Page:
What Goes from Capital Markets to the BoP
Two stories have got me thinking about capital markets and their interaction with the BoP.
The first one involves a State Minister of an industrialized country announcing funding for a project to create a “social stock market”. The second one features 12,500(!) new shareholders of a Colombian corporation, packing the room during the first annual review meeting since it went public.Both are exciting news and I wanted to share a few thoughts on how capital markets may serve as either bridges or gateways for the BoP into the formal economy.
Markets as bridges
Phil Hope is England’s Minister for the Third Sector, a very forward-thinking position all by itself. Just as interesting was his announcement at the Skoll World Forum 2008 of a project to study the feasibility of a social stock market, supported by a $500,000 grant from the Rockefeller Foundation. The story was featured by the featured by the Financial Times last week.
There’s no need to elaborate much on the benefits that such a market would bring to this sector. In fact, the idea is not completely new; for example, Muhammad Yunus explained his vision of a social stock market in his Nobel Peace Prize Lecture and has further elaborated it in his newest book Creating a World Without Poverty.
What is most exciting about last week’s announcement is seeing this idea turn into action through a project that will signal the concrete actions needed for the market to get up and running. This will surely heat up the discussion on the elements needed to make it efficient and transparent, which relate to the issues we discuss here in NextBillion. Citing Professor Yunus again:
… “to enable a social stock-exchange to perform properly, we will need to create rating agencies, standardization of terminology, definitions, impact measurement tools, reporting formats, and new financial publications such as ?The Social Wall Street Journal’”…
I believe that the BoP/Social Enterprise movement is moving in the right direction towards reaching the maturity needed to run a stock market, which will serve as an effective and transparent bridge between the sources of capital and BoP ventures/social enterprises around the world.
Such a market would also serve “…a new class of rich people unhappy with the old binary system of making money with one hand and giving it away with the other” as pointed out by Rockefeller Foundation’s managing director.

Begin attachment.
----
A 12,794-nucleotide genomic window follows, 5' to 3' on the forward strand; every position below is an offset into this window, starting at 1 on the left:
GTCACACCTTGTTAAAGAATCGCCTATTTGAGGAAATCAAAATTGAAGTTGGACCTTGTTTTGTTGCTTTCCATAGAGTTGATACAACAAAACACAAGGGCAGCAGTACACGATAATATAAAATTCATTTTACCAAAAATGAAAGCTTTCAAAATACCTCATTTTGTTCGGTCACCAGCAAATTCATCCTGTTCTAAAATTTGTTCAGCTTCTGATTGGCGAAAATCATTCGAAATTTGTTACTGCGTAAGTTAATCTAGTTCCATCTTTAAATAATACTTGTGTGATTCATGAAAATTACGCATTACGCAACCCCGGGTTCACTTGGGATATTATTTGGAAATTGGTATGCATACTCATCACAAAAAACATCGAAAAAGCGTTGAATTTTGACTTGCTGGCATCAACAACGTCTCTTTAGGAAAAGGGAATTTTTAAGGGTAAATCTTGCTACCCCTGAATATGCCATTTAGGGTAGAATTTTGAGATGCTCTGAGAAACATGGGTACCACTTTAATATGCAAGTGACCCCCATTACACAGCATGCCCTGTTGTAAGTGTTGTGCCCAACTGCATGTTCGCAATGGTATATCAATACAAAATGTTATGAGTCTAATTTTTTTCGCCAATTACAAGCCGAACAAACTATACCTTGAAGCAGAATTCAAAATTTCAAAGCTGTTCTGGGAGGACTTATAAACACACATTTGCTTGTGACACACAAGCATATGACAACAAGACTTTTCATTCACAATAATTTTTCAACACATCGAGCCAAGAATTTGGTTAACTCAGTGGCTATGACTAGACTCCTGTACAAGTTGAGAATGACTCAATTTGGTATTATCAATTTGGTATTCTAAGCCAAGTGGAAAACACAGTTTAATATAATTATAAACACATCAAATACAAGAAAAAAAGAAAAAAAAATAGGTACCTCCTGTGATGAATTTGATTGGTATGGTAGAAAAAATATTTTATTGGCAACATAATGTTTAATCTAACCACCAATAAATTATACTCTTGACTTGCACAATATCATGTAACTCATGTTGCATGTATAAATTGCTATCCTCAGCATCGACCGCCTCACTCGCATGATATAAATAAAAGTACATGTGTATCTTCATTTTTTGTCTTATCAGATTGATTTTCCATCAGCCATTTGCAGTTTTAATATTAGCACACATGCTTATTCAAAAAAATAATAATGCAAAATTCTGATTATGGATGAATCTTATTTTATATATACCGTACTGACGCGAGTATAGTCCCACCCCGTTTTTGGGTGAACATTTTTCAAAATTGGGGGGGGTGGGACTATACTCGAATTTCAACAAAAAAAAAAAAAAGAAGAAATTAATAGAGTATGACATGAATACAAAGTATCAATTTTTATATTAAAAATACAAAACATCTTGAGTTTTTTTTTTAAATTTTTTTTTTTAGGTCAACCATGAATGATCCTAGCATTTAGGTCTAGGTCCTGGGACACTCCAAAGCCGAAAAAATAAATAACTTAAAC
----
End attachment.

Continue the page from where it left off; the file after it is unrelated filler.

Markets as gateways
While the Skoll Forum listened to Mr. Hope, my second story was taking place in the other end of the ocean.
Last week, Ecopetrol (Colombia’s national oil company) hosted its first annual review meeting after its IPO. 12,500 people (more than the average attendance to a local soccer game!) showed in the up to hear the company’s executives discuss its performance and investment plans for the coming year.
Ecopetrol’s wasn’t your usual IPO at all. It successfully achieved the goal of truly bringing part of the company to the hands of the Colombian people, rather than just a few institutional investors. To do so, the company used various marketing and distribution mechanisms that allowed people to make a rather unconventional investment in a country like Colombia.
For example, stock was made available for purchase at places like grocery stores and pharmacies, which, combined with flexible financing alternatives, enabled the access to stock by large segments of the population, including the BoP. In fact, the 12,500 attendees are only a small fraction of more than 450,000 individual shareholders reached by the massive campaign.
This is a simple example of how capital markets may serve as a gateway for larger segments of the population to step into in the formal economy, which is key in the purpose of making emerging markets increasingly efficient and inclusive.
We’ll keep an eye on how this trend unfolds, so stay tuned!